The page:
To some analysts, though, Jason Carter’s pivot toward his grandfather is no surprise. Kerwin Swint, a Kennesaw State University political scientist, said comparisons between the two are “unavoidable” and that the help is likely needed for an “all-out fundraising blitz.”

They point to other Georgia Democrats making use of their family names. Democrat Michelle Nunn, the daughter of former U.S. Senator Sam Nunn, is using her father’s fundraising network in her quest to claim a GOP-held Senate seat. A third Democratic scion, Chris Irvin, is seeking the agriculture commissioner job once held by his grandfather, Tommy Irvin.

Photo: Talk Radio News Service via Flickr

Georgia Governor Signs Broad Gun Rights Expansion

By Greg Bluestein, The Atlanta Journal-Constitution

ELLIJAY, Ga. — Gov. Nathan Deal signed legislation Wednesday that would vastly expand where Georgians can legally carry firearms, a proposal that has drawn heaps of praise and scorn from outside groups.

“People who follow the rules can protect themselves and their families from people who don’t follow the rules,” said Deal, adding: “The Second Amendment should never be an afterthought. It should reside at the forefronts of our minds.”

House Bill 60, which passed in the final hours of this year’s legislative session, allows Georgians to carry firearms legally in a wide range of new places, including schools, bars, churches and government buildings. A recent analysis also said it could let felons use the state’s “stand your ground” rules to claim self-defense if they feel threatened.

In an interview this week, Deal said voters shouldn’t forget what got left out of the bill. Among the controversial proposals that didn’t survive were the “campus carry” provision, which would have legalized the carrying of guns on campus, and changes that would have required houses of worship to allow guns unless leaders ban them. (Instead, religious leaders can “opt-in” to allow guns into their congregations.)

Said Deal: “There are always opportunities for people to use any piece of legislation as a political tool if they don’t like it. But there was bipartisan support for the bill. The main story that should come out of it is the final product is significantly different from earlier versions. And some of the more … interesting parts were removed.”

Critics have dubbed it the “guns everywhere” bill for its broad scope, and opponents including former Rep. Gabby Giffords (D-AZ), have tried to block its passage. Supporters flooded Deal’s office with pleas to sign the measure, which the National Rifle Association called “the most comprehensive pro-gun reform bill in state history.”

There was never serious doubt that he would sign it. The powerful gun rights lobby has made it their top priority, and Deal doesn’t want to give his two GOP primary challengers any opening. Even Democratic state Sen. Jason Carter, his party’s nominee for governor, voted for the bill. Echoing Deal, Carter told MSNBC this week that he believed he helped “make the bill better than it was when it first started.”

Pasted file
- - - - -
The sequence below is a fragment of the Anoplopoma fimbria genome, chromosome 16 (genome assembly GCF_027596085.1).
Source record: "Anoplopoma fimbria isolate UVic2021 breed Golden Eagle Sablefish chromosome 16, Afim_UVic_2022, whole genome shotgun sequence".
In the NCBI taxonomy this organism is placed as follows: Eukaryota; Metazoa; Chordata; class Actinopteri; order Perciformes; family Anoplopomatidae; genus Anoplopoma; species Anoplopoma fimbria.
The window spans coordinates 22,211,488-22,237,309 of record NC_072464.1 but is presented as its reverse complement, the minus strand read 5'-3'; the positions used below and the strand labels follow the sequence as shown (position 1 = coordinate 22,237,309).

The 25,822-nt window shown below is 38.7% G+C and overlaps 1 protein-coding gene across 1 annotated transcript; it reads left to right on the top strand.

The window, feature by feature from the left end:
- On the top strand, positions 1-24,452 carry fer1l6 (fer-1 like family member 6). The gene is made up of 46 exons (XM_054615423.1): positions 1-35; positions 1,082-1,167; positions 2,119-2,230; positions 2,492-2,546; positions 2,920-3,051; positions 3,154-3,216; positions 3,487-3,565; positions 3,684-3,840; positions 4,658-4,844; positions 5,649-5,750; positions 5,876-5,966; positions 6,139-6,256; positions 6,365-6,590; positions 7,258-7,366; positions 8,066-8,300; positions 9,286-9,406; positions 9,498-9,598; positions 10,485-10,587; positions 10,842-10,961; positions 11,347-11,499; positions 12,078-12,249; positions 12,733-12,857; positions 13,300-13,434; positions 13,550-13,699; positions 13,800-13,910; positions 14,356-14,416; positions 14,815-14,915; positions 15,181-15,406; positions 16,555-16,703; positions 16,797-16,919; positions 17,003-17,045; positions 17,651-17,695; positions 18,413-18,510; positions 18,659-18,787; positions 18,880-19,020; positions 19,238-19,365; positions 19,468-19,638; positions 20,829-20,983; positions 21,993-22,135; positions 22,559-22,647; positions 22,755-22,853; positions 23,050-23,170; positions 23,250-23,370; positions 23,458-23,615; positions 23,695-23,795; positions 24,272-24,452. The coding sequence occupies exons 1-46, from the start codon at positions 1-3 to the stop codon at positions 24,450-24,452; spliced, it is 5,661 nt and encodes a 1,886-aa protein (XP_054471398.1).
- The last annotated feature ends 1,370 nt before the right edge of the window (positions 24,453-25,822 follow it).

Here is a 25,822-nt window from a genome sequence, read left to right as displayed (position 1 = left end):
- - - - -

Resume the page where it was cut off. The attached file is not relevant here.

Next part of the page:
Deal, for his part, tried to downplay the warnings from critics that the law could endanger police officers and lead to more violence. Said Deal: “The important premise we all should remember is these are people who have their fingerprints taken, their backgrounds checked and they have been licensed to carry a weapon. It’s not just someone walking out of the clear blue with none of those background checks. They’ve been subjected to scrutiny of the state.”

The bill, which takes effect July 1, also legalizes the use of silencers for hunting, clears the way for school staffers to carry guns in school zones and lets leaders of religious congregations choose whether to allow licensed gun holders inside. And it allows permitted gun owners to carry their weapons in government buildings — including parts of courthouses — where there is no security at the entrance.

To some groups, though, even word of Deal’s impending signature wasn’t enough. Georgia Gun Owners, one of the more strident Second Amendment groups, told members on Facebook they shouldn’t feel obligated to attend the Ellijay signing ceremony with Deal and House Speaker David Ralston. It called the duo “ethically challenged Big Government moderate Republicans.”

From the post: “Gun owners should be congratulated for your enormous pressure put on the General Assembly … but shouldn’t feel pressure to serve as a political prop for two lifetime politicians looking for political cover.”

Both Carter and Deal shouldn’t expect the national attention to let up. MSNBC and CNN ordered a TV crew up to Ellijay for live coverage of the event — a measure of the role the gun bill is likely to play the rest of the year.

State Rep. Rick Jasperse, a GOP sponsor of the bill, welcomes the attention. He told the hundreds of supporters, many wearing sidearms, to ignore the “misinformation” about the law.

“This bill is about the good guys — you guys,” he said.

Photo: Rob Bixby via Flickr